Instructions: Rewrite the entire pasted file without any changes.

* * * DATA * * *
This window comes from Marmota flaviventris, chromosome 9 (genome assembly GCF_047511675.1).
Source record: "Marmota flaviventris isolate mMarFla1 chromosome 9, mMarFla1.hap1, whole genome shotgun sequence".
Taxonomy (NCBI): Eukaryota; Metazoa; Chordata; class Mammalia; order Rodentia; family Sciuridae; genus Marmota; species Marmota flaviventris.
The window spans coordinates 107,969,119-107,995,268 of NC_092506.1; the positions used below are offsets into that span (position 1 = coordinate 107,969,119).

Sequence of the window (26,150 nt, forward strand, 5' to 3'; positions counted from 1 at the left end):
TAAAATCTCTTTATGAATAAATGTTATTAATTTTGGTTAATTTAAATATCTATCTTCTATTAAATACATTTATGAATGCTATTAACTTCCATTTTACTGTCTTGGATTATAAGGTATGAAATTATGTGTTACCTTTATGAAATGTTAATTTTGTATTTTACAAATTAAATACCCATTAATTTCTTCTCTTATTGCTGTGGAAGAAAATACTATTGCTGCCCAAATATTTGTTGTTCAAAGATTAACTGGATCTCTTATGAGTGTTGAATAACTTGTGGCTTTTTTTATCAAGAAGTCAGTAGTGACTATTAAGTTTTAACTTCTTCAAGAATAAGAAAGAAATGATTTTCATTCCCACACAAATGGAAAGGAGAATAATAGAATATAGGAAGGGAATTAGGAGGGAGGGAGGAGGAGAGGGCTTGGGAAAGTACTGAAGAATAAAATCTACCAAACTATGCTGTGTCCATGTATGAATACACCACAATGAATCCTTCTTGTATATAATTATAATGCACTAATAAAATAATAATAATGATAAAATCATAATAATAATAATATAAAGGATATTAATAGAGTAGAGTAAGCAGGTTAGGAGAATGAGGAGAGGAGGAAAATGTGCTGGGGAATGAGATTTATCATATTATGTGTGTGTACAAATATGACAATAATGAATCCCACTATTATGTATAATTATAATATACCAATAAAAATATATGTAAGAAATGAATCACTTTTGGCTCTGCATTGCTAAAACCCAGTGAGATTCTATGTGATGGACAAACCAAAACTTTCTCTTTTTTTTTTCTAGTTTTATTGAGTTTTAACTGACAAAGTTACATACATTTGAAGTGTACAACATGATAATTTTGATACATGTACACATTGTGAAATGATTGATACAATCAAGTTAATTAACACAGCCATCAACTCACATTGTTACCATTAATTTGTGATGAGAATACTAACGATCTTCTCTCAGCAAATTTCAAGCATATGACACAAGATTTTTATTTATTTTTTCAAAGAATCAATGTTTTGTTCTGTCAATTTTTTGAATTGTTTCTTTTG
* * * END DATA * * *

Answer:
This window comes from Marmota flaviventris, chromosome 9 (genome assembly GCF_047511675.1).
Source record: "Marmota flaviventris isolate mMarFla1 chromosome 9, mMarFla1.hap1, whole genome shotgun sequence".
Taxonomy (NCBI): Eukaryota; Metazoa; Chordata; class Mammalia; order Rodentia; family Sciuridae; genus Marmota; species Marmota flaviventris.
The window spans coordinates 107,969,119-107,995,268 of NC_092506.1; the positions used below are offsets into that span (position 1 = coordinate 107,969,119).

Sequence of the window (26,150 nt, forward strand, 5' to 3'; positions counted from 1 at the left end):
TAAAATCTCTTTATGAATAAATGTTATTAATTTTGGTTAATTTAAATATCTATCTTCTATTAAATACATTTATGAATGCTATTAACTTCCATTTTACTGTCTTGGATTATAAGGTATGAAATTATGTGTTACCTTTATGAAATGTTAATTTTGTATTTTACAAATTAAATACCCATTAATTTCTTCTCTTATTGCTGTGGAAGAAAATACTATTGCTGCCCAAATATTTGTTGTTCAAAGATTAACTGGATCTCTTATGAGTGTTGAATAACTTGTGGCTTTTTTTATCAAGAAGTCAGTAGTGACTATTAAGTTTTAACTTCTTCAAGAATAAGAAAGAAATGATTTTCATTCCCACACAAATGGAAAGGAGAATAATAGAATATAGGAAGGGAATTAGGAGGGAGGGAGGAGGAGAGGGCTTGGGAAAGTACTGAAGAATAAAATCTACCAAACTATGCTGTGTCCATGTATGAATACACCACAATGAATCCTTCTTGTATATAATTATAATGCACTAATAAAATAATAATAATGATAAAATCATAATAATAATAATATAAAGGATATTAATAGAGTAGAGTAAGCAGGTTAGGAGAATGAGGAGAGGAGGAAAATGTGCTGGGGAATGAGATTTATCATATTATGTGTGTGTACAAATATGACAATAATGAATCCCACTATTATGTATAATTATAATATACCAATAAAAATATATGTAAGAAATGAATCACTTTTGGCTCTGCATTGCTAAAACCCAGTGAGATTCTATGTGATGGACAAACCAAAACTTTCTCTTTTTTTTTTCTAGTTTTATTGAGTTTTAACTGACAAAGTTACATACATTTGAAGTGTACAACATGATAATTTTGATACATGTACACATTGTGAAATGATTGATACAATCAAGTTAATTAACACAGCCATCAACTCACATTGTTACCATTAATTTGTGATGAGAATACTAACGATCTTCTCTCAGCAAATTTCAAGCATATGACACAAGATTTTTATTTATTTTTTCAAAGAATCAATGTTTTGTTCTGTCAATTTTTTGAATTGTTTCTTTTG